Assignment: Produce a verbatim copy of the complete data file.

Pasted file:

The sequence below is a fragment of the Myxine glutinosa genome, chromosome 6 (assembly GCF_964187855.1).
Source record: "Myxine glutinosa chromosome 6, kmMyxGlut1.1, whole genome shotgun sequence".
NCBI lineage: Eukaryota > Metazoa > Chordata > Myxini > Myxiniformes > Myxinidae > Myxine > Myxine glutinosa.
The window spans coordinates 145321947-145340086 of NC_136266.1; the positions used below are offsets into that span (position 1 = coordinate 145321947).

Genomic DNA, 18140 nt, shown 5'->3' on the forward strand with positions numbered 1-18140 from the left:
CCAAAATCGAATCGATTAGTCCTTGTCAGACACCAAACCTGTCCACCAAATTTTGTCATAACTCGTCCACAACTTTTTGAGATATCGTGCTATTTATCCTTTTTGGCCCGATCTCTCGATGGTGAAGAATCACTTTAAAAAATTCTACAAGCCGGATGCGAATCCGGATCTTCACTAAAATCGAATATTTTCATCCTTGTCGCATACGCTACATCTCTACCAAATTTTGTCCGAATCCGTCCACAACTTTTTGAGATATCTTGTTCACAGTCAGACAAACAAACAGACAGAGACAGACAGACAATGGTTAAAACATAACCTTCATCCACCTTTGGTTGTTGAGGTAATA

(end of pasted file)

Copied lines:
The sequence below is a fragment of the Myxine glutinosa genome, chromosome 6 (assembly GCF_964187855.1).
Source record: "Myxine glutinosa chromosome 6, kmMyxGlut1.1, whole genome shotgun sequence".
NCBI lineage: Eukaryota > Metazoa > Chordata > Myxini > Myxiniformes > Myxinidae > Myxine > Myxine glutinosa.
The window spans coordinates 145321947-145340086 of NC_136266.1; the positions used below are offsets into that span (position 1 = coordinate 145321947).

Genomic DNA, 18140 nt, shown 5'->3' on the forward strand with positions numbered 1-18140 from the left:
CCAAAATCGAATCGATTAGTCCTTGTCAGACACCAAACCTGTCCACCAAATTTTGTCATAACTCGTCCACAACTTTTTGAGATATCGTGCTATTTATCCTTTTTGGCCCGATCTCTCGATGGTGAAGAATCACTTTAAAAAATTCTACAAGCCGGATGCGAATCCGGATCTTCACTAAAATCGAATATTTTCATCCTTGTCGCATACGCTACATCTCTACCAAATTTTGTCCGAATCCGTCCACAACTTTTTGAGATATCTTGTTCACAGTCAGACAAACAAACAGACAGAGACAGACAGACAATGGTTAAAACATAACCTTCATCCACCTTTGGTTGTTGAGGTAATA